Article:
Inclusion matters.


The weeks leading up to the golf tournament, I took a new baby doll with Down syndrome to the clubhouse as a visual prop. My dad found this incredibly realistic doll for me as part of my Christmas. This doll is wonderful. While this baby was on display at The Oaks, I kept hearing how beautiful and real the doll is from people registering. One young lady said that her brother was born with Down syndrome and she had never seen a doll like this. She was so taken by this doll that she took him home for her mom to see; they both were filled with real emotions that there is now a doll that includes someone they love so much. When I told her that this doll made by Paradise Galleries is available on Amazon, to just search: Down Syndrome Awareness Baby Noah Doll. She was going home to order one.


Inclusion matters.


A few months ago, I was visiting the library in Pass Christian and talking with the head librarian. We were talking about how important it is to have kids that look like you in books to encourage and inspire you. How skin color matters. How ethnicity matters. How gender matters. If only boys are shown to fly shuttles into space, should a girl think she could, too? It’s true. When the Ghostbusters formed an all girl team, I was thinking “why”, when really, I should have been thinking “why not”… and I was so happy they did. It was great! So if we are to inspire needed change, we have to be open to living the life we seek. If all of this representation brings out the best in us to live our best life, then representing everyone as God created them is a must.

Inclusion matters.

This August, I am teaming up with The Biloxi Shuckers and Buddy Cruise for an awesome night at the MGM Park. This night will be full of surprises. The Biloxi Shuckers will be wearing Buddy Cruise Jerseys that I helped design with Teresa Arnoldson; they were created with extra love and represent people with different disabilities. These jerseys will be auctioned after the game. Our first pitch will be thrown by friend with a disability, our National Anthem will be sung by a friend with a disability, the stands will be filled with 100’s of families on the beautiful journey with their loved ones with disabilities, and so much more. The game is August 11th at 6:30 against the Tennessee Smokies. I have tickets available in our section for $16 per ticket. Please call me at 719-822-6497 to get tickets.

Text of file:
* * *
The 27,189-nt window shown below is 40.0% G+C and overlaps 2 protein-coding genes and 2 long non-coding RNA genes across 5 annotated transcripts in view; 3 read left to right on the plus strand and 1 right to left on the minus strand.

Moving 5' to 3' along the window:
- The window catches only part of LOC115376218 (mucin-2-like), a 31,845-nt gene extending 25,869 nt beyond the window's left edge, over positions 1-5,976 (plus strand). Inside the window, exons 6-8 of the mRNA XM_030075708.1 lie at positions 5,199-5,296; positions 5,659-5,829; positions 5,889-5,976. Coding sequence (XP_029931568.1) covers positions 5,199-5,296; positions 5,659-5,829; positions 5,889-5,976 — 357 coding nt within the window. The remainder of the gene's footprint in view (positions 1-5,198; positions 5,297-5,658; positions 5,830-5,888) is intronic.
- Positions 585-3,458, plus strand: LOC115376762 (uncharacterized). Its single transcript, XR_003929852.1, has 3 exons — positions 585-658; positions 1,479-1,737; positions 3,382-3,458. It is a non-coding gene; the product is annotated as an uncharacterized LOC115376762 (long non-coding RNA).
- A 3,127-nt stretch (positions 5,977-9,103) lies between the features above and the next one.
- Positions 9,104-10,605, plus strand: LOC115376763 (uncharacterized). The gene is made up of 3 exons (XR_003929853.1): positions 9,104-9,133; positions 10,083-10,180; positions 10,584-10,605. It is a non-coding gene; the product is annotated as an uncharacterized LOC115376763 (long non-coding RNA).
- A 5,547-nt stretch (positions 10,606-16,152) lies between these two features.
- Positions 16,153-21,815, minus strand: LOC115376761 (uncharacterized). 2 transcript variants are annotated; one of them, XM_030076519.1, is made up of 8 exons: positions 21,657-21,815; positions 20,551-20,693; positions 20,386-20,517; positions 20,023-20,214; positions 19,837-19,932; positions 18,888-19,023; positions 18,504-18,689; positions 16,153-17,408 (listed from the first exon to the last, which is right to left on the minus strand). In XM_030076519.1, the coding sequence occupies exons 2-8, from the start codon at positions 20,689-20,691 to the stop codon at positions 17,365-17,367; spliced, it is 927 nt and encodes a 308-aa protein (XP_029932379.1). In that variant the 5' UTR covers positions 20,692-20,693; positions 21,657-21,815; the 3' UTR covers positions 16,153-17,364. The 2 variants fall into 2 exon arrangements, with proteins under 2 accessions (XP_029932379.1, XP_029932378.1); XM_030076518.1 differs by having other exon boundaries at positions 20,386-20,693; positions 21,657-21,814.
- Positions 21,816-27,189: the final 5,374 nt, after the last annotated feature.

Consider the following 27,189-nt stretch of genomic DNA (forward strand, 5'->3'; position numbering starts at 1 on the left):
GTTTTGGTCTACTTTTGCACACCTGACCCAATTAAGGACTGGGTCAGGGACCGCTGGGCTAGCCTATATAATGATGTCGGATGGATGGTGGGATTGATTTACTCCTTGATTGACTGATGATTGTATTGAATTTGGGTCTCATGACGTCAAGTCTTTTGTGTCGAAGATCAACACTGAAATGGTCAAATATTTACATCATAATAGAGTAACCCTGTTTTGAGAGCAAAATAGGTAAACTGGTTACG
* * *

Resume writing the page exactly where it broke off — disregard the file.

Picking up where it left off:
Inclusion matters.

One day, I will feel as if we have won the “inclusion matters’ campaign, when we no longer need to tell people that a disability is attached to a person… Hudson is Hudson. Hudson was born with Down syndrome; it’s a part of him, not all of him. This part of him does make him different, however, it makes him different in the most EXTRAordinary ways.

EXTRA Celebration: We will be celebrating Hudson's five year Heartiversary on July 27th. Five years of learning, growing and thriving with a heart that works well. Life is a gift, we celebrate it all.